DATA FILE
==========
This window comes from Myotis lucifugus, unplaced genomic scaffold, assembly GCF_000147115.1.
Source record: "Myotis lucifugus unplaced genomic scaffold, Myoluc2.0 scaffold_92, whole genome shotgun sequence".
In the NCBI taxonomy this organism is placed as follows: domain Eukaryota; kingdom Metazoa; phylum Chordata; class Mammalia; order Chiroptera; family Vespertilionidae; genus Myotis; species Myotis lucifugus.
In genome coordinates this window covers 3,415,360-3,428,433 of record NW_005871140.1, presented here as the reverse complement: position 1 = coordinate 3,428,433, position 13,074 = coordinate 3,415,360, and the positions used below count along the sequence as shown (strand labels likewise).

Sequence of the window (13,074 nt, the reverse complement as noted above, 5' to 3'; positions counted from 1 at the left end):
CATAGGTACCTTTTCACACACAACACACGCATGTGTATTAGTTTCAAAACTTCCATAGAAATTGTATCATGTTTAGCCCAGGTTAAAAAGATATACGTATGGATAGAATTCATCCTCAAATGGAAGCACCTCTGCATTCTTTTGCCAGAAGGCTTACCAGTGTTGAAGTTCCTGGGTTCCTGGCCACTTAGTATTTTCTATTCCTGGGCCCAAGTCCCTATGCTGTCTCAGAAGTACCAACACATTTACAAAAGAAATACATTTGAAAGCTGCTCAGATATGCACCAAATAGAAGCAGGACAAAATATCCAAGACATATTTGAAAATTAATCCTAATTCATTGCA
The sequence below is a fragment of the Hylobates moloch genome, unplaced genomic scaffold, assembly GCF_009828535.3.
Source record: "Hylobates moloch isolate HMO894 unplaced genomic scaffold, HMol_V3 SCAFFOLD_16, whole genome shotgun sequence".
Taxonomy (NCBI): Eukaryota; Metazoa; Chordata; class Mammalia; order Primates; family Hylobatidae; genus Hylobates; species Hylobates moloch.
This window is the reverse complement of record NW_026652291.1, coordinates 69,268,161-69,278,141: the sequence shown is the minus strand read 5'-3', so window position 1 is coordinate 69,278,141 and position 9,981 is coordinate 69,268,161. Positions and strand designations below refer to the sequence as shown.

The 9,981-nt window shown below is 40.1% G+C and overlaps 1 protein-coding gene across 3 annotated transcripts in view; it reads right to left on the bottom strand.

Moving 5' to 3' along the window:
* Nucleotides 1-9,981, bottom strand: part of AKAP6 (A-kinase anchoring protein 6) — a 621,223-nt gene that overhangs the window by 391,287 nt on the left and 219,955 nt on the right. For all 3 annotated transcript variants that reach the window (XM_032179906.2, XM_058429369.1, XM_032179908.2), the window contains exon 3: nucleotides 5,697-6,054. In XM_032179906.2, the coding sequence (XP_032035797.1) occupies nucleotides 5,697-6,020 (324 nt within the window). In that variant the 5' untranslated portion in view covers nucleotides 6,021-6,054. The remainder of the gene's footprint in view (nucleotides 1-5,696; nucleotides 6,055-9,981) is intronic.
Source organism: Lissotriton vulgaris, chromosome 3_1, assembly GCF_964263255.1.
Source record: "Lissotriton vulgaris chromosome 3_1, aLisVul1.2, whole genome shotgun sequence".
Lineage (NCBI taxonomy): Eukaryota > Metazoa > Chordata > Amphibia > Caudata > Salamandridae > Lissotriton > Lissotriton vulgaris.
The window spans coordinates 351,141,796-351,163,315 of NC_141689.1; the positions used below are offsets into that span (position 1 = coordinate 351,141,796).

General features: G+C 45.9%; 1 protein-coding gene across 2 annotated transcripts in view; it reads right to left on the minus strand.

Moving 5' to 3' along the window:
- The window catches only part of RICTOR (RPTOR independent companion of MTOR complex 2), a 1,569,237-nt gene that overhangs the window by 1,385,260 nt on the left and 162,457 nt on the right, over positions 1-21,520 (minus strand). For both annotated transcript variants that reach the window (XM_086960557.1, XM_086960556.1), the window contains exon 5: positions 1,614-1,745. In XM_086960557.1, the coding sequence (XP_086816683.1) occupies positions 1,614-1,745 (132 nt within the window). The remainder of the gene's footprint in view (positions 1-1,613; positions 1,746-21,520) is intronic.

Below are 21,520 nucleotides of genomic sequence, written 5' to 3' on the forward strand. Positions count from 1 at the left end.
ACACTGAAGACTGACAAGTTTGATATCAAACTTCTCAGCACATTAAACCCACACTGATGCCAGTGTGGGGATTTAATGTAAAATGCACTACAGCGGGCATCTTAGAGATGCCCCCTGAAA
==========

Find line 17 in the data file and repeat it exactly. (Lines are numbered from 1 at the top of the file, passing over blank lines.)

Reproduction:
The window spans coordinates 351,141,796-351,163,315 of NC_141689.1; the positions used below are offsets into that span (position 1 = coordinate 351,141,796).